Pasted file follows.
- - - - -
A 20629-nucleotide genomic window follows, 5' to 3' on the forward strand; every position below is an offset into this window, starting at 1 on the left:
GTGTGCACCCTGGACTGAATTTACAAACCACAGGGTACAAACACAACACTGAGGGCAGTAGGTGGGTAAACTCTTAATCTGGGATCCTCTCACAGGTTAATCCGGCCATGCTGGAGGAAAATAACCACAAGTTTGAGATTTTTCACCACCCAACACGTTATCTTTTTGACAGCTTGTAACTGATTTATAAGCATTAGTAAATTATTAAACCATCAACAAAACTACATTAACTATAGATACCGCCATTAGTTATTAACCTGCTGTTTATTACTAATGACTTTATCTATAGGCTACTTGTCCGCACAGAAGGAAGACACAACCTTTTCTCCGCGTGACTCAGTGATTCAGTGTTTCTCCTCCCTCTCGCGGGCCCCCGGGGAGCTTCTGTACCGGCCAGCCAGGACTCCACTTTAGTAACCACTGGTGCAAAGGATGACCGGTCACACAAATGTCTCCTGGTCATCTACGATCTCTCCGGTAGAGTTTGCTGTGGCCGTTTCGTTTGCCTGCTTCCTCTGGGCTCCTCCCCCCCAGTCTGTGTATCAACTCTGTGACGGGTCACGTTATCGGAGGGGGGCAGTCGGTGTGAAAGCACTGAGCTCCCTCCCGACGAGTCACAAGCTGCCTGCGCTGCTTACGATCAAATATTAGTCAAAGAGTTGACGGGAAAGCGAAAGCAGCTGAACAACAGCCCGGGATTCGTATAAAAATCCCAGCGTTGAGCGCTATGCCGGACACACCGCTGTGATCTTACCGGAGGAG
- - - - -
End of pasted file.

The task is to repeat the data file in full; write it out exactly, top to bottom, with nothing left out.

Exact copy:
A 20629-nucleotide genomic window follows, 5' to 3' on the forward strand; every position below is an offset into this window, starting at 1 on the left:
GTGTGCACCCTGGACTGAATTTACAAACCACAGGGTACAAACACAACACTGAGGGCAGTAGGTGGGTAAACTCTTAATCTGGGATCCTCTCACAGGTTAATCCGGCCATGCTGGAGGAAAATAACCACAAGTTTGAGATTTTTCACCACCCAACACGTTATCTTTTTGACAGCTTGTAACTGATTTATAAGCATTAGTAAATTATTAAACCATCAACAAAACTACATTAACTATAGATACCGCCATTAGTTATTAACCTGCTGTTTATTACTAATGACTTTATCTATAGGCTACTTGTCCGCACAGAAGGAAGACACAACCTTTTCTCCGCGTGACTCAGTGATTCAGTGTTTCTCCTCCCTCTCGCGGGCCCCCGGGGAGCTTCTGTACCGGCCAGCCAGGACTCCACTTTAGTAACCACTGGTGCAAAGGATGACCGGTCACACAAATGTCTCCTGGTCATCTACGATCTCTCCGGTAGAGTTTGCTGTGGCCGTTTCGTTTGCCTGCTTCCTCTGGGCTCCTCCCCCCCAGTCTGTGTATCAACTCTGTGACGGGTCACGTTATCGGAGGGGGGCAGTCGGTGTGAAAGCACTGAGCTCCCTCCCGACGAGTCACAAGCTGCCTGCGCTGCTTACGATCAAATATTAGTCAAAGAGTTGACGGGAAAGCGAAAGCAGCTGAACAACAGCCCGGGATTCGTATAAAAATCCCAGCGTTGAGCGCTATGCCGGACACACCGCTGTGATCTTACCGGAGGAG